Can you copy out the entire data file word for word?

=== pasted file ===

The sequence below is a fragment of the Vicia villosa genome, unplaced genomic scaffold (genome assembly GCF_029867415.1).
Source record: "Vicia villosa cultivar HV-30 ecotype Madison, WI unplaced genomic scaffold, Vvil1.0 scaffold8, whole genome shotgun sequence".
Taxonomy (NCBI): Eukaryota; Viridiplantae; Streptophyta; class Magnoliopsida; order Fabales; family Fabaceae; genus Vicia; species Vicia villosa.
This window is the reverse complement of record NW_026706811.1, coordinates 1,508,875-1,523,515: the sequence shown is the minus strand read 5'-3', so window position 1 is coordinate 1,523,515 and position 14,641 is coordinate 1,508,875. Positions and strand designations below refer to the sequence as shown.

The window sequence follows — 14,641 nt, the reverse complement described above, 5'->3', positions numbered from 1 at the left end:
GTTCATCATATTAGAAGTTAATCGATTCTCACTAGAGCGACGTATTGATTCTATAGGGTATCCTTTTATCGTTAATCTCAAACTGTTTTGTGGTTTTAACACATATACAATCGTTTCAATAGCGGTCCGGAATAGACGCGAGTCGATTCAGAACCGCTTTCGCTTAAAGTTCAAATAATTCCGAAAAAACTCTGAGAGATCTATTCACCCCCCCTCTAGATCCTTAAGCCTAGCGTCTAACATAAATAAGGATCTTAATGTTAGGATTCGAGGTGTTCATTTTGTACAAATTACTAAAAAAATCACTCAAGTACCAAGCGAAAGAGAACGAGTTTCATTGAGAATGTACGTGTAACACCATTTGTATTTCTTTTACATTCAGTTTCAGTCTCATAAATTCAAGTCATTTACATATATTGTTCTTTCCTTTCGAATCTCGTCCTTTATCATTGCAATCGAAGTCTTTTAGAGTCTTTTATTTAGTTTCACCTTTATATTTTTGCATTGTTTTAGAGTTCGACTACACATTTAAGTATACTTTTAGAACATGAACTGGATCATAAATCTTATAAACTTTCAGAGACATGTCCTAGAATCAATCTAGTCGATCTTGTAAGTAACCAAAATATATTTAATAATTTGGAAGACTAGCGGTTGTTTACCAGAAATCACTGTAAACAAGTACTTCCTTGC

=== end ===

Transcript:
The sequence below is a fragment of the Vicia villosa genome, unplaced genomic scaffold (genome assembly GCF_029867415.1).
Source record: "Vicia villosa cultivar HV-30 ecotype Madison, WI unplaced genomic scaffold, Vvil1.0 scaffold8, whole genome shotgun sequence".
Taxonomy (NCBI): Eukaryota; Viridiplantae; Streptophyta; class Magnoliopsida; order Fabales; family Fabaceae; genus Vicia; species Vicia villosa.
This window is the reverse complement of record NW_026706811.1, coordinates 1,508,875-1,523,515: the sequence shown is the minus strand read 5'-3', so window position 1 is coordinate 1,523,515 and position 14,641 is coordinate 1,508,875. Positions and strand designations below refer to the sequence as shown.

The window sequence follows — 14,641 nt, the reverse complement described above, 5'->3', positions numbered from 1 at the left end:
GTTCATCATATTAGAAGTTAATCGATTCTCACTAGAGCGACGTATTGATTCTATAGGGTATCCTTTTATCGTTAATCTCAAACTGTTTTGTGGTTTTAACACATATACAATCGTTTCAATAGCGGTCCGGAATAGACGCGAGTCGATTCAGAACCGCTTTCGCTTAAAGTTCAAATAATTCCGAAAAAACTCTGAGAGATCTATTCACCCCCCCTCTAGATCCTTAAGCCTAGCGTCTAACATAAATAAGGATCTTAATGTTAGGATTCGAGGTGTTCATTTTGTACAAATTACTAAAAAAATCACTCAAGTACCAAGCGAAAGAGAACGAGTTTCATTGAGAATGTACGTGTAACACCATTTGTATTTCTTTTACATTCAGTTTCAGTCTCATAAATTCAAGTCATTTACATATATTGTTCTTTCCTTTCGAATCTCGTCCTTTATCATTGCAATCGAAGTCTTTTAGAGTCTTTTATTTAGTTTCACCTTTATATTTTTGCATTGTTTTAGAGTTCGACTACACATTTAAGTATACTTTTAGAACATGAACTGGATCATAAATCTTATAAACTTTCAGAGACATGTCCTAGAATCAATCTAGTCGATCTTGTAAGTAACCAAAATATATTTAATAATTTGGAAGACTAGCGGTTGTTTACCAGAAATCACTGTAAACAAGTACTTCCTTGC